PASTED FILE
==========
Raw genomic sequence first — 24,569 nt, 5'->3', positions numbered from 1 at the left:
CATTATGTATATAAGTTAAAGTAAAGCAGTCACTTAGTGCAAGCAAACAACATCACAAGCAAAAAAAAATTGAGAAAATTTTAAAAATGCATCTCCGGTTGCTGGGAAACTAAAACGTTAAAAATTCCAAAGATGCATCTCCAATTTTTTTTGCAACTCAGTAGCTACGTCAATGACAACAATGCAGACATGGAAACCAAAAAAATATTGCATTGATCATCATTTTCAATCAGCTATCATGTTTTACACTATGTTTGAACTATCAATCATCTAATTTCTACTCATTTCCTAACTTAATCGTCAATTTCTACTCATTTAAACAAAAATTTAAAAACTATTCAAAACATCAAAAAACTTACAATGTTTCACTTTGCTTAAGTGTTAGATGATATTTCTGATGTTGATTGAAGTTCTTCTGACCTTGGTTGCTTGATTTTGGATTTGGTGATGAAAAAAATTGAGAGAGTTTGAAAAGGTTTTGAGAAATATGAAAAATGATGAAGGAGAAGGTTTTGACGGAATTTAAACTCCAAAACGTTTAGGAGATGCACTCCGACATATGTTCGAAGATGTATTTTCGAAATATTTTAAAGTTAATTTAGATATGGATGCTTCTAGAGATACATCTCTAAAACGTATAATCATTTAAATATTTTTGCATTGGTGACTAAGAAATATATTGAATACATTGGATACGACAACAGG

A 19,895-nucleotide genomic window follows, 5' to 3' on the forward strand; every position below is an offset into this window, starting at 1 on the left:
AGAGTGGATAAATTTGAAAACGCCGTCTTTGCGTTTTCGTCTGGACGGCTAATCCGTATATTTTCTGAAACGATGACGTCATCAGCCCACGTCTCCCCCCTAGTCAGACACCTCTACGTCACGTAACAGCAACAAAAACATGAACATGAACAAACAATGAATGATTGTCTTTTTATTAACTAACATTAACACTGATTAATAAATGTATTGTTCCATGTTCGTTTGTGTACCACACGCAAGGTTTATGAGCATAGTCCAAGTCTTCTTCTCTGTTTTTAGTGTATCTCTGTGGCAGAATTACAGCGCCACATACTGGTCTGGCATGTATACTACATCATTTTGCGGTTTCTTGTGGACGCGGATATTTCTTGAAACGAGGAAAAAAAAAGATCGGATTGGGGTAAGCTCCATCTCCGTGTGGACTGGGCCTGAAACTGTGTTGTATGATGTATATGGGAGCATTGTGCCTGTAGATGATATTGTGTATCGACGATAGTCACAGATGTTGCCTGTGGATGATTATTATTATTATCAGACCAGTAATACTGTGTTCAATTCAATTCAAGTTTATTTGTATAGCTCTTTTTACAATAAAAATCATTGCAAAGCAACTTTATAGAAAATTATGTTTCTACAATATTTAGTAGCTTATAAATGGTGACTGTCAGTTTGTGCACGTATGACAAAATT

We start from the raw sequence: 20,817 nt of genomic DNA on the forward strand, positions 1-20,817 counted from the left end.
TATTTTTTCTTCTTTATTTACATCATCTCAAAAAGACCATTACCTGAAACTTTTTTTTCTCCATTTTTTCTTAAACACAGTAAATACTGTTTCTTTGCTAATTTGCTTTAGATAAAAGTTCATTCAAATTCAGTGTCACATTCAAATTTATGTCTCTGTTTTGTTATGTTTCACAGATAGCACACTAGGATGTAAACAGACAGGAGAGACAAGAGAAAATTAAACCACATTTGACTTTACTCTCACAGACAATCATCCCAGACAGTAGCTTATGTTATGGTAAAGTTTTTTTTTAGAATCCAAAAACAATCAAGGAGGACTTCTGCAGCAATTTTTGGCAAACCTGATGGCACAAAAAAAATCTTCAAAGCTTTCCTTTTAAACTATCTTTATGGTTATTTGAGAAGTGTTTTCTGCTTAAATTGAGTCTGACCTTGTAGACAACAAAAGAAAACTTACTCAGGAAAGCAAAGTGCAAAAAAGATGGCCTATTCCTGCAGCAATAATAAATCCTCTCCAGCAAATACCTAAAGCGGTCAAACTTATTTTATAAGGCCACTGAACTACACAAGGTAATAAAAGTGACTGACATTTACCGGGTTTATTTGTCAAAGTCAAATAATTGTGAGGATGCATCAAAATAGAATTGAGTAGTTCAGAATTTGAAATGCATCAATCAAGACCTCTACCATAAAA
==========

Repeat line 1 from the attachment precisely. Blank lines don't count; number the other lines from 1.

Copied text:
Raw genomic sequence first — 24,569 nt, 5'->3', positions numbered from 1 at the left: